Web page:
Carlsbad’s famed Flower Fields open for business

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Carlsbad’s famed Flower Fields at Carlsbad Ranch are once again in bloom, and thanks to a wet winter the more than 50 acres of rolling hillside overlooking the ocean are awash with color more vibrantly than they have been in years.

Most of the space is devoted to giant Tecolote Ranunculus flowers; about five acres are reserved for other specialty plants.

The Flower Fields – located at 5704 Paseo Del Norte, between Palomar Airport Road and Cannon Road – are open to the public from 9 a.m. to 6 p.m. from March 1 to May 14, 2017. The Flower Fields provide two free parking areas, restroom facilities and accessibility for people with disabilities. Admission is $14 for adults, $13 for seniors 60 and up, $7 for children between the ages of 3 and 10 and free for children under the age of 2. Season passes and group tours are also available.

This spring, the Flower Fields are debuting a new greenhouse blooming with a historical display on the evolution of the poinsettia. The Ecke family, who owns The Flower Fields, originally cultivated the bright scarlet poinsettia flowers. Because the poinsettia blooms during the winter cycle months, Albert Ecke decided that they would make an ideal official holiday flower. Beginning in 1911, the Ecke family started marketing poinsettias as a Christmas flower.

Today’s Flower Fields are a direct result of nearly 100 years of floral cultivation that began with Luther Gage, an early settler and horticulturist who settled in the area in the early 1920s, according to the Flower Fields website.Gage brought Ranunculus seeds to the area and began growing them in his fields next to Frank Frazee’s small vegetable farm in South Oceanside. In 1933 Frazee also started growing ranunculus and introduced his son, Edwin, to the art of seeding, cultivating and irrigating the pretty but not yet popular flower. At the age of 16, Edwin Frazee quit high school to work full-time on his father’s burgeoning flower operation.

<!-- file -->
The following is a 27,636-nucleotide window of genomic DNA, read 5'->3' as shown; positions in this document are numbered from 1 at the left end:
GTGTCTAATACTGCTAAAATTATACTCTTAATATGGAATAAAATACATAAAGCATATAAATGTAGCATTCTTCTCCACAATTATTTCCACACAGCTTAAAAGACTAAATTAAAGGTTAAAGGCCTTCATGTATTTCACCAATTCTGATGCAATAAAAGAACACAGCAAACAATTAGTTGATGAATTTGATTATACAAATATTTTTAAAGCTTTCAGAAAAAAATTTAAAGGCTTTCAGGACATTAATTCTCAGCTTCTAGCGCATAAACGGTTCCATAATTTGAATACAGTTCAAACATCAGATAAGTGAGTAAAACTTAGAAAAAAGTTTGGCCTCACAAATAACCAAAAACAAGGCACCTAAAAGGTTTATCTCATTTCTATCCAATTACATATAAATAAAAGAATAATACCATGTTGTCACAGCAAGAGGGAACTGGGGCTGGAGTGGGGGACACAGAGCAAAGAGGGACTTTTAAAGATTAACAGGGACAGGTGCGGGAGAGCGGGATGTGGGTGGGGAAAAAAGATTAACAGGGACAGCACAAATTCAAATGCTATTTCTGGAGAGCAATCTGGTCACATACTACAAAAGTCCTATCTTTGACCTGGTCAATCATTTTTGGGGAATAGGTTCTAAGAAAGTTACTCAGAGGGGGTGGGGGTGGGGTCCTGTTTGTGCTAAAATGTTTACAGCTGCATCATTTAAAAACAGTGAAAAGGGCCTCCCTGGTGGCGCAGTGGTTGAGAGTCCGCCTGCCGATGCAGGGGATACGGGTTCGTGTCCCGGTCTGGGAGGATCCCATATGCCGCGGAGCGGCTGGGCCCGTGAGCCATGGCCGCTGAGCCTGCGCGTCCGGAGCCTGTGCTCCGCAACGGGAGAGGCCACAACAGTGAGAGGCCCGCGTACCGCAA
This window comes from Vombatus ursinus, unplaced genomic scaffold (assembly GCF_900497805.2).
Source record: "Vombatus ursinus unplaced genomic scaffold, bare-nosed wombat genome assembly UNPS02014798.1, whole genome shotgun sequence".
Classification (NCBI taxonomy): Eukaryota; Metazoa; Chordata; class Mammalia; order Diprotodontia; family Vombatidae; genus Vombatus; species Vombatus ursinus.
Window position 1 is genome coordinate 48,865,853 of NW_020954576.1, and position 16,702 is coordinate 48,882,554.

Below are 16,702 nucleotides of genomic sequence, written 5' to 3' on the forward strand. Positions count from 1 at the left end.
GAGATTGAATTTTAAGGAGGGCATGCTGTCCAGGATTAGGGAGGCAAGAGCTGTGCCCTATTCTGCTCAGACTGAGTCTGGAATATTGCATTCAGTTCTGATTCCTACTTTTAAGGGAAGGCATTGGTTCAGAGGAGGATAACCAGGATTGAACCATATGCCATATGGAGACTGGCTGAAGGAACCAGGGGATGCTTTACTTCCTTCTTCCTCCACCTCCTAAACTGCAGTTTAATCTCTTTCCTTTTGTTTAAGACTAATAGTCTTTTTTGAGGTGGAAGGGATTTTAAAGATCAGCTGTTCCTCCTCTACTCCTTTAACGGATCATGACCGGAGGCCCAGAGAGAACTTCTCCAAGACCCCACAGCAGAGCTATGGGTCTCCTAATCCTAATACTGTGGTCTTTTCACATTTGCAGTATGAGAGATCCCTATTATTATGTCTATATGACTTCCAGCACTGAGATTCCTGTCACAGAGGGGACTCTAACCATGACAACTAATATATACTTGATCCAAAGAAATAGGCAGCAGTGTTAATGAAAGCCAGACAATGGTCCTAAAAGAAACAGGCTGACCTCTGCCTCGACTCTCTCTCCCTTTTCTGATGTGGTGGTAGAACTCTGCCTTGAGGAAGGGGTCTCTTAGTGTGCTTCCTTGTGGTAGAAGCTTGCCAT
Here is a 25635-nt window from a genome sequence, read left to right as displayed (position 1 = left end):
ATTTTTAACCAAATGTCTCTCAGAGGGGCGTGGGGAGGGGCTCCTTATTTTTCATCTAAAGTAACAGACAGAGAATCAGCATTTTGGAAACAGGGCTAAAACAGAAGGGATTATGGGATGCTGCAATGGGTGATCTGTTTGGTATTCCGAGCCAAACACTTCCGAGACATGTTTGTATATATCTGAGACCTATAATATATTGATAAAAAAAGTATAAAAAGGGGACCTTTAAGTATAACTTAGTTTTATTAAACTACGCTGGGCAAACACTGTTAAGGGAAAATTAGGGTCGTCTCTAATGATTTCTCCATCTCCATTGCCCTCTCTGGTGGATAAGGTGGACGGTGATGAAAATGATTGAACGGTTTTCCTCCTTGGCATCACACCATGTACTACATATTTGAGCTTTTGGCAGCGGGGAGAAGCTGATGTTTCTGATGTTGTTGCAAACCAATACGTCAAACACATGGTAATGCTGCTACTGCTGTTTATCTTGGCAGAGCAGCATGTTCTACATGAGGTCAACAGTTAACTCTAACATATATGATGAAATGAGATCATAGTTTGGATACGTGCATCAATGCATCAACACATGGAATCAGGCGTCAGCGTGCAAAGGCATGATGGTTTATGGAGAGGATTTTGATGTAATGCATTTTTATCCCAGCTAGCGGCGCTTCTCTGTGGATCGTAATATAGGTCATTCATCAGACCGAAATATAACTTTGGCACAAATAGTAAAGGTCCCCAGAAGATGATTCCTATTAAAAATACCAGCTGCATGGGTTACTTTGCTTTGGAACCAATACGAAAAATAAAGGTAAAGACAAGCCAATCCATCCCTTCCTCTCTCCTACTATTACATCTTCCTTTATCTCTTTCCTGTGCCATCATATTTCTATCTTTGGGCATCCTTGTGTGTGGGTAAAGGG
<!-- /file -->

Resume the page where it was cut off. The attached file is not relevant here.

The ranunculus are native to Asia Minor and a member of the buttercup family. Originally the flowers were single petal and ranged in shades of red and yellow. The beautiful colors and fullness of the flowers you see now are due to the careful selection done by Edwin Frazee over many years. If nature provided a full flower or an unusual color, Frazee would save the seed and plant them the next year. This resulted in full flowers in 13 colors including picotee, (a mixture of variegated colors) that we have today.

Edwin Frazee made several moves over the years but in 1965 he relocated his ranunculus, along with his gladiolus-growing operation to the current site, land owned by the Ecke family of Encinitas. They had previously used the land to grow their poinsettias but in the 1960s they moved all propagation into greenhouses. Paul Ecke Jr. and Edwin were both flower farmers, which helped form a strong bond between the two men. When Edwin decided to retire in 1993 Paul convinced him to stay on as a consultant to a new grower to carry on his work. Paul brought in Mellano and Company, another longtime flower-growing family, to take over the growing of the ranunculus. Paul Jr. also looked at tourism as an important way to keep the fields financially viable as field grown agriculture had become increasingly more difficult over the years.

Paul Ecke Jr. died in 2002 and two years later Edwin Frazee passed away. But by then, Paul’s goal to bring people closer to agriculture and Edwin’s wish to have ranunculus live on beyond his death had been achieved. In 1999, the Flower Fields entered into a retail agreement with Armstrong Garden Centers to manage the retail store. This agreement allows the Flower Fields personnel to concentrate on what they do best – growing beautiful flowers for the world to enjoy.

Today, the Flower Fields represents the perfect synthesis of a robust working ranch and regional tourist attraction. Ample parking, an Armstrong Garden Center, special event opportunities, historical information, and floral products are provided to thousands of visitors each year. Additionally, the Paul Ecke Jr. Barn can accommodate up to 200 guests for events, galas and weddings.

Due to the continued benevolence and foresight of the Ecke family, the Flower Fields will continue to be a national jewel, an attraction enjoyed for future generations.

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